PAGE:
So a Type III error, in general, is the error in identifying the correct problem. Or, giving the wrong conclusion because the question was wrong to begin with.
Then, in ‘ Dirty Rotten Strategies, Mitroff & Silvers proposed the Type IV error, which is when someone deliberately chooses to solve the wrong question in order to mislead people. So it is a Type III error + malicious intent.
In science, there are methods designed to avoid Type I/II errors. But in life, it is up to us on whether we commit error of the third and fourth type. We should be careful in what questions/quests we choose to solve. It is similar to the concept of knowing which battle to pick, because 1) not all of them is worth it, and 2) not all battles will lead you to the overall victory. It is also crucial to reflect on our intent when making strategical moves. The line between being strategic and malicious are sometimes very fine.
Everyday, we engage in behaviors that I ‘should’ do, but not necessarily ‘want’ to do, such as eating fruits, exercising, or reading scientific articles on some methodological debates. These “should-do” things feel like chores. Like how cleaning up the table is “fun” for little kids but a “chore” for adults, because, well…adults “have-to” do it e.v.e.r.y.t.i.m.e. Recently, one of my obsessions, martial arts, began to feel like a chore to me. I found myself finding excuses to skip work out sessions. I dragged making the drive up to the studio.
The past weekend, I was in a cognitive neuroscience conference. And a side comment of a speaker suggested everyone to try changing their perspective about working out. See it as “going to play!“. Like how little kids view going to the playground.
I tried that the past two days when I was doing martial arts. I went with the anticipation of having FUN. Hitting some pads, running some awesome forms, and spar some! And it was refreshing! I didn’t want to leave. I wanted to do more. I looked forward to Wednesday when I can do this again.
An unexpected gain from a scientific conference 🙂
For the next few weeks, I’ll try this mental exercise before I engage in any activities. See if it works for other ‘should-dos‘, too.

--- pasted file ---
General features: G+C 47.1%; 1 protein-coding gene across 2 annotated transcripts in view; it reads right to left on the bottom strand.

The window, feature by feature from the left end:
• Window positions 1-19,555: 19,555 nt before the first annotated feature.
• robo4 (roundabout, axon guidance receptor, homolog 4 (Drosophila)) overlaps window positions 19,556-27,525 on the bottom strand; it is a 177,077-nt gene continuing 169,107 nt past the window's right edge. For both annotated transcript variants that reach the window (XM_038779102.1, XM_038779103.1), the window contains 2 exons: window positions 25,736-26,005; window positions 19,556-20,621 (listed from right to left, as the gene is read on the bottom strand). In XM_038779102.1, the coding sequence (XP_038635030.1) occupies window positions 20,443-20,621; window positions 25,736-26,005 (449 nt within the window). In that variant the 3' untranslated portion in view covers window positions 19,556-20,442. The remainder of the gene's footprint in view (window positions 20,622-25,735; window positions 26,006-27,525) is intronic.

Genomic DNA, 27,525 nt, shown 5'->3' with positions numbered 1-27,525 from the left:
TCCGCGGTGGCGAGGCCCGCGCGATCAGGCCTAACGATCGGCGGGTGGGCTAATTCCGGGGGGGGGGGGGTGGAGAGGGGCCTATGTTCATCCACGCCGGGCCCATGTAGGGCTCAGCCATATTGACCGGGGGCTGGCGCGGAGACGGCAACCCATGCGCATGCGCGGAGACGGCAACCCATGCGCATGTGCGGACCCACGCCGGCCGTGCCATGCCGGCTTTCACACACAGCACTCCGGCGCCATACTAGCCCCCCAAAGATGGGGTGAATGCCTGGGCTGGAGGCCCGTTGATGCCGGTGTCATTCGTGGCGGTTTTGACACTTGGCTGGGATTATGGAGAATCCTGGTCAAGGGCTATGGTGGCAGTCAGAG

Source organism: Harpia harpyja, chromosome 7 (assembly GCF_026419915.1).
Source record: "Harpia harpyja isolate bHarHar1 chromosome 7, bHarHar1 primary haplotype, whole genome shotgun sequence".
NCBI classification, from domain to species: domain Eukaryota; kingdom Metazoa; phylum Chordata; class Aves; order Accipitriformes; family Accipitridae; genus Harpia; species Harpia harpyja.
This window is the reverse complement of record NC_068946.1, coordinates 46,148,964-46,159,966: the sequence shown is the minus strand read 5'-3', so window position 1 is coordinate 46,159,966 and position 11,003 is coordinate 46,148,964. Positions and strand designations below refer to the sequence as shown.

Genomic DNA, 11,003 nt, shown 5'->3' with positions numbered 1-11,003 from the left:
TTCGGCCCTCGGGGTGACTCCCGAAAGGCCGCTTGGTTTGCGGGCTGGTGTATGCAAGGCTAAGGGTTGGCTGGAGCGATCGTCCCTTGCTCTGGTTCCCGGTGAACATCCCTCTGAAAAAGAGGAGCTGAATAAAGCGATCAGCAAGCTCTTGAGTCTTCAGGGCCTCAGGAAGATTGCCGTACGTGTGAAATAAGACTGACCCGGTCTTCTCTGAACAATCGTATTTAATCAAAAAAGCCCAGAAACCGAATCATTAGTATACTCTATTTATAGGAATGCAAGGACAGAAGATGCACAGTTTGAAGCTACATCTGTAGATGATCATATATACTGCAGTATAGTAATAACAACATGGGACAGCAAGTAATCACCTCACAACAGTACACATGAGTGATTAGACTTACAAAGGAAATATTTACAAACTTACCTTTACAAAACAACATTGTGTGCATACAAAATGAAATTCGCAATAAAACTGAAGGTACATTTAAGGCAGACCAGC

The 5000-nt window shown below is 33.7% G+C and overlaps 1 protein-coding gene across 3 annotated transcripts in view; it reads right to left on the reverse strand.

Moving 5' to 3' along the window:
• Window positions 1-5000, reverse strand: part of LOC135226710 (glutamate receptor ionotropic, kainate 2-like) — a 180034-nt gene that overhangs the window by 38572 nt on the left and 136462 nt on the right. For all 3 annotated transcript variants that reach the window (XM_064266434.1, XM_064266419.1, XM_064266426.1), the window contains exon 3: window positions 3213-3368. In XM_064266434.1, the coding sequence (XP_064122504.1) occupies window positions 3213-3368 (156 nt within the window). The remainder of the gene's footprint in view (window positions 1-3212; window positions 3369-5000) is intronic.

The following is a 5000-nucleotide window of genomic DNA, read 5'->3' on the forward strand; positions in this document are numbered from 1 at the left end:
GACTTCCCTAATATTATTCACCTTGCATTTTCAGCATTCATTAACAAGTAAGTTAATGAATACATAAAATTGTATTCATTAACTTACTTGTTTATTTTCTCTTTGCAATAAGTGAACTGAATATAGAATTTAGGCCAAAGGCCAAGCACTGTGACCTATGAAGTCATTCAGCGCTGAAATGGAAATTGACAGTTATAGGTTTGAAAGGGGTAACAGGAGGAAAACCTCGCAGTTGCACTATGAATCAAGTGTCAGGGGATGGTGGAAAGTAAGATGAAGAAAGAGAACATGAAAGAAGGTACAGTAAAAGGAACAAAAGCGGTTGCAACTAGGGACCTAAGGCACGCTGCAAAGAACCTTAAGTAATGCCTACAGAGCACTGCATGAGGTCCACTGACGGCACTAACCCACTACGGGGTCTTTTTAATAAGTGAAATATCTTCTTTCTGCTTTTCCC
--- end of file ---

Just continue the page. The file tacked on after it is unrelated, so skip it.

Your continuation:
If you search “appendix IWB holster” on the internet, you will surely encounter the G-Code HSP INCOG and the PHLster ACCESS/Skeleton. I decided to get both, and decide which one I might like better. I picked the ACCESS over the Skeleton because I prefer a shirt guard for my holsters.
* Keep in mind that the comfort of carry is quite subjective, and different body-types would find different holsters more comfortable or not.
* Also, PHLster focuses on making holsters for Glocks and M&Ps. If you have a handgun from another manufacturer, AND live in the Philly area, you could possibly go to their workshop and have a custom holster make for your handgun.
* For a comparison between the INCOG and the INCOG Eclipse (mod version), read this post.
Left: HSP INCOG (half guard, 1 belt-clip only); Right: PHLster ACCESS + ITW Snap hook for keys.
I wanted to make my full-size M&P 9 more “grippy”. Previously, I’ve used grip tape to achieve a more grippy effect. They work fine on flatter surfaces, but the more contour part of the gun is difficult to to make the tape stay in place. A bit of googling led me to the idea of stippling the polymer frame of the gun.
In short, stippling is using hot iron to melt patterns onto the polymer frame of the gun to give it a rougher surface, which increases friction, thus creating a more grippy feel. Stippling the whole frame of the gun is time consuming and irreversible. Since I had no experience in stippling, I was hesitant on making irreversible changes to my gun. The good thing is, the M&P 9 has a removable backstrap, which also happens to be the part of frame that I wanted the most improvement on in terms of adding more grip -over grip tape-.
A cheap investment of $6 gets me an extra backstrap that I can stipple without the fear of irreversible mistakes (I can always get another backstrap and do it again!)
Scale pattern on the backstrap done using soldering iron tip
It used to be just “what I carry with me everyday”. Wallet, keys, phone. That was pretty much it.
About a year ago, I unintentionally discovered the Everyday Carry (EDC) scene. It was when I had to replace my 7 years old bifold. I was thinking of a minimalistic front-pocket wallet. I hopped onto Google and searched “minimalistic leather wallet”, and after a few clicks from one review to another, I landed on EDC land and its friends (e.g., Carryology).